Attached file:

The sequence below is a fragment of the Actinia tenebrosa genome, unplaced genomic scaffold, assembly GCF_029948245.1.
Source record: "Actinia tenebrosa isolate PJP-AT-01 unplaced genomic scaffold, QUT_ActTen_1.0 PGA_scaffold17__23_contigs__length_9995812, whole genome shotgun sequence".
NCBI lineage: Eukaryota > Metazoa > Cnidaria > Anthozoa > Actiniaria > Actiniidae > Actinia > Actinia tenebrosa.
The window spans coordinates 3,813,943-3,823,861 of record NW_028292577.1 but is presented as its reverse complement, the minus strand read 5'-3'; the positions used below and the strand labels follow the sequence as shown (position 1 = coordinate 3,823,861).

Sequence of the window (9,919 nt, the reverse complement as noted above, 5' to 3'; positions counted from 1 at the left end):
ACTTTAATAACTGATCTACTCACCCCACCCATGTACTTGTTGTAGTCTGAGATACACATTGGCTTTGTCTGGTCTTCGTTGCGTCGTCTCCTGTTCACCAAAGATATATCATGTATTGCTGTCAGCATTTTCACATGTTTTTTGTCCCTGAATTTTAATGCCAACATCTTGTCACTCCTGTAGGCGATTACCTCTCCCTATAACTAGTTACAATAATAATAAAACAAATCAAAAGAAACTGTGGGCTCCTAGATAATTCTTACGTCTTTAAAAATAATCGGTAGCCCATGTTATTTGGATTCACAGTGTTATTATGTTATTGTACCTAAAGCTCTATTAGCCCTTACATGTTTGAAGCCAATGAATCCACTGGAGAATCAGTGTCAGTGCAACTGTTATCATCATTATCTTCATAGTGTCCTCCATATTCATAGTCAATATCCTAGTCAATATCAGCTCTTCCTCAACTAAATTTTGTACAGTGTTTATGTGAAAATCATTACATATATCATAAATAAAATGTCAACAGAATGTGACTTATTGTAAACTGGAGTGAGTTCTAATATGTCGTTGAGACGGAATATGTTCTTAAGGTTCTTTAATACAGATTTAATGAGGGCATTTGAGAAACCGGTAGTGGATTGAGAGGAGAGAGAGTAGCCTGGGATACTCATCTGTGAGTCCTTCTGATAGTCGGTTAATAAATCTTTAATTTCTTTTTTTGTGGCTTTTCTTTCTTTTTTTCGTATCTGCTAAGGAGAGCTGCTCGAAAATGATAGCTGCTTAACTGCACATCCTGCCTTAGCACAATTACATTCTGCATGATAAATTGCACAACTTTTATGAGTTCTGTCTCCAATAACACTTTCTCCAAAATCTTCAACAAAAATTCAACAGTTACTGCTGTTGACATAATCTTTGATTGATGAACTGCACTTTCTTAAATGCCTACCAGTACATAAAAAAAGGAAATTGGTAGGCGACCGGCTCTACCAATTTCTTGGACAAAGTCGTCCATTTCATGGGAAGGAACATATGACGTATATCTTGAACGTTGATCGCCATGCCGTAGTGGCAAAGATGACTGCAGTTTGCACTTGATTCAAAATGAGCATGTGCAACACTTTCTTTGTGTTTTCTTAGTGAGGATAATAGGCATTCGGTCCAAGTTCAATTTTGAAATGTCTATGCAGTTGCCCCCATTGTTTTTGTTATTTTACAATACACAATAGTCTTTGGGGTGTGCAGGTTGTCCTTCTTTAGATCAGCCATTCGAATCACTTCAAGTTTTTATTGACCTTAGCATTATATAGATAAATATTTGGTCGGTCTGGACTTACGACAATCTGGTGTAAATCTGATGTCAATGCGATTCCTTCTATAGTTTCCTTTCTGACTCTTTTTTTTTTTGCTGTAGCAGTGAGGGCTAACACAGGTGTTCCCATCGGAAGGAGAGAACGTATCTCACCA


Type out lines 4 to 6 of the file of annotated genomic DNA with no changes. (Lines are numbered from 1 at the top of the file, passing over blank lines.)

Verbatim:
The window spans coordinates 3,813,943-3,823,861 of record NW_028292577.1 but is presented as its reverse complement, the minus strand read 5'-3'; the positions used below and the strand labels follow the sequence as shown (position 1 = coordinate 3,823,861).

Sequence of the window (9,919 nt, the reverse complement as noted above, 5' to 3'; positions counted from 1 at the left end):
ACTTTAATAACTGATCTACTCACCCCACCCATGTACTTGTTGTAGTCTGAGATACACATTGGCTTTGTCTGGTCTTCGTTGCGTCGTCTCCTGTTCACCAAAGATATATCATGTATTGCTGTCAGCATTTTCACATGTTTTTTGTCCCTGAATTTTAATGCCAACATCTTGTCACTCCTGTAGGCGATTACCTCTCCCTATAACTAGTTACAATAATAATAAAACAAATCAAAAGAAACTGTGGGCTCCTAGATAATTCTTACGTCTTTAAAAATAATCGGTAGCCCATGTTATTTGGATTCACAGTGTTATTATGTTATTGTACCTAAAGCTCTATTAGCCCTTACATGTTTGAAGCCAATGAATCCACTGGAGAATCAGTGTCAGTGCAACTGTTATCATCATTATCTTCATAGTGTCCTCCATATTCATAGTCAATATCCTAGTCAATATCAGCTCTTCCTCAACTAAATTTTGTACAGTGTTTATGTGAAAATCATTACATATATCATAAATAAAATGTCAACAGAATGTGACTTATTGTAAACTGGAGTGAGTTCTAATATGTCGTTGAGACGGAATATGTTCTTAAGGTTCTTTAATACAGATTTAATGAGGGCATTTGAGAAACCGGTAGTGGATTGAGAGGAGAGAGAGTAGCCTGGGATACTCATCTGTGAGTCCTTCTGATAGTCGGTTAATAAATCTTTAATTTCTTTTTTTGTGGCTTTTCTTTCTTTTTTTCGTATCTGCTAAGGAGAGCTGCTCGAAAATGATAGCTGCTTAACTGCACATCCTGCCTTAGCACAATTACATTCTGCATGATAAATTGCACAACTTTTATGAGTTCTGTCTCCAATAACACTTTCTCCAAAATCTTCAACAAAAATTCAACAGTTACTGCTGTTGACATAATCTTTGATTGATGAACTGCACTTTCTTAAATGCCTACCAGTACATAAAAAAAGGAAATTGGTAGGCGACCGGCTCTACCAATTTCTTGGACAAAGTCGTCCATTTCATGGGAAGGAACATATGACGTATATCTTGAACGTTGATCGCCATGCCGTAGTGGCAAAGATGACTGCAGTTTGCACTTGATTCAAAATGAGCATGTGCAACACTTTCTTTGTGTTTTCTTAGTGAGGATAATAGGCATTCGGTCCAAGTTCAATTTTGAAATGTCTATGCAGTTGCCCCCATTGTTTTTGTTATTTTACAATACACAATAGTCTTTGGGGTGTGCAGGTTGTCCTTCTTTAGATCAGCCATTCGAATCACTTCAAGTTTTTATTGACCTTAGCATTATATAGATAAATATTTGGTCGGTCTGGACTTACGACAATCTGGTGTAAATCTGATGTCAATGCGATTCCTTCTATAGTTTCCTTTCTGACTCTTTTTTTTTTTGCTGTAGCAGTGAGGGCTAACACAGGTGTTCCCATCGGAAGGAGAGAACGTATCTCACCA